Deep Learning City

Though it is unnecessary to frequently update terms to highlight a potential area of interest, it is still highly useful to explore different perspectives. In this short article, the authors consider that the “Smart City” should rather be termed a “Deep Learning City”.

A smart city is not about developing applications on the fly, but reflecting on its long-term evolution, at the service of the citizen, and driving this evolution with technology and data analysis. It is now more essential than ever to rethink the city as a citizen-centric model and achieve this vision with innovative solutions.

In other words, the smart city project revolves around a central idea: “data analysis and technology”. The bulk of smart city projects consists of adding sensors and collecting more and more data. Why? New AI and deep learning processes require a ton of data.

The authors therefore propose to move the terminology from “Smart” to “Deep Learning” in order to emphasize learning, whether through city governance or the algorithms that use this data.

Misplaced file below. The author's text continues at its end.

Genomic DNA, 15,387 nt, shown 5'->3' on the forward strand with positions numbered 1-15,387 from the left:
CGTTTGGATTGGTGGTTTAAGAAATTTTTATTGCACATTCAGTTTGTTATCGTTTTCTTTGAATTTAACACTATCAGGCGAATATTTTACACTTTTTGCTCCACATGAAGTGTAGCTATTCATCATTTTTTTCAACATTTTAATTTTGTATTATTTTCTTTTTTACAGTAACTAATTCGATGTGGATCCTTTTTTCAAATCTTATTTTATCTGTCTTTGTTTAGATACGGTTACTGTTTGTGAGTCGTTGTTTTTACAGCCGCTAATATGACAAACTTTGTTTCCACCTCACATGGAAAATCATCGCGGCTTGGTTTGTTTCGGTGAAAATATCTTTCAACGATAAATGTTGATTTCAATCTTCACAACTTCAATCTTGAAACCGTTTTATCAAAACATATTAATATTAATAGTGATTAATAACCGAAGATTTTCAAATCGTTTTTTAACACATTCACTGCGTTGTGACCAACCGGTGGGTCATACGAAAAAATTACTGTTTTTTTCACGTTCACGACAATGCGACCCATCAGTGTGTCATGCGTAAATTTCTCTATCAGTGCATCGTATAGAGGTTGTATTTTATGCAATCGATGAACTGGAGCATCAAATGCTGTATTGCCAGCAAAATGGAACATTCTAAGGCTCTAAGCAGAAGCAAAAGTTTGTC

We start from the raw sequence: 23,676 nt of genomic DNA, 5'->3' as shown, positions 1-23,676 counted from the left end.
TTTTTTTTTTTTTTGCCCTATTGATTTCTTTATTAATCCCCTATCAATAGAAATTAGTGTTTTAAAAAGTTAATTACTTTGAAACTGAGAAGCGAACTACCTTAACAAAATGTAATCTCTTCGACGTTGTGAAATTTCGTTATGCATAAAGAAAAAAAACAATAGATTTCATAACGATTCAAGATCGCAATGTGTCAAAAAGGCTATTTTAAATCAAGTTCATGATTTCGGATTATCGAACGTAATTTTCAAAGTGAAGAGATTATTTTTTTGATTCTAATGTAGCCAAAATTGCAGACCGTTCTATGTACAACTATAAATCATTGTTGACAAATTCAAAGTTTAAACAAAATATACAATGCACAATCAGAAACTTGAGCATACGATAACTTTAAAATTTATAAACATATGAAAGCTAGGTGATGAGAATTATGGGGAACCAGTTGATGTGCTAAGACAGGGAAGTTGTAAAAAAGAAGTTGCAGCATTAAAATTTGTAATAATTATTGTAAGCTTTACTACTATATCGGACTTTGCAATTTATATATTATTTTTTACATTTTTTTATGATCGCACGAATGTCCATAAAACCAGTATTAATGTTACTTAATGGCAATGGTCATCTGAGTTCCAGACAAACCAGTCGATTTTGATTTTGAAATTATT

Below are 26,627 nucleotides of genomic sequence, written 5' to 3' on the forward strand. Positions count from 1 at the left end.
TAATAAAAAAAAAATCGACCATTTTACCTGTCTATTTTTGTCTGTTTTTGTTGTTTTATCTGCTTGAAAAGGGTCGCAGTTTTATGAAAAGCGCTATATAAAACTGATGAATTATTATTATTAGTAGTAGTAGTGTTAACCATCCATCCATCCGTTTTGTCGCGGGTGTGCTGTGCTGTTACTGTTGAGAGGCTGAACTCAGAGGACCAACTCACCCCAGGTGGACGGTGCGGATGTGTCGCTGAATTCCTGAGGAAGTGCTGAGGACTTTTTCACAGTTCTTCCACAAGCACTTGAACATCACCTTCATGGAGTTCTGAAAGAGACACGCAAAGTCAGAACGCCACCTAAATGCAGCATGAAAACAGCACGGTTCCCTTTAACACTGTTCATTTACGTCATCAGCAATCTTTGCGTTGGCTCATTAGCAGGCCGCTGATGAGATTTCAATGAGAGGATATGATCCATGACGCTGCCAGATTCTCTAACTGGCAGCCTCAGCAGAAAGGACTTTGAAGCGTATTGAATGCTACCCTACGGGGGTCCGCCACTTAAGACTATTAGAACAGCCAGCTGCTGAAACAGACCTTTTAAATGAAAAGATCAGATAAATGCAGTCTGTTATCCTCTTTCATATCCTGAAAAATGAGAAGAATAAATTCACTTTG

In Tallinn, for example, the start-up Thinnect worked with the municipality to install a network of 800 sensors which will make it possible to assess the effect of a speed limit decrease on transport flow, noise pollution or air quality.

The more sensors we have, the more data we have, the more “data-based solutions will be correlated, the more public authorities will be able to make informed and rational decisions to support city dwellers in their daily lives”.

[In Singapore] the Safe Distance @ Parks and Space Out portals monitor crowds in parks and shopping centers in real time, providing essential data in times of crisis to adapt behavior.

A crucial point worth mentioning: the backlash against the smart city is typically based on two factors; companies try to control its implementation (see the Sidewalk Labs project in Toronto) and to keep control over the data.

The data itself is not a problem. Rather, it is choosing what is measured, by whom, when, under what permissions, and who will then access and own (or be responsible for) this data. Regardless of the term adopted for this new vision of the city, any reflection on smart cities and data is an opportunity to reflect on the how, why, and “by whom” of data management.

Photo: La Confluence, in Lyon, a district that serves as a Smart City model. (Source: Adobe Stock)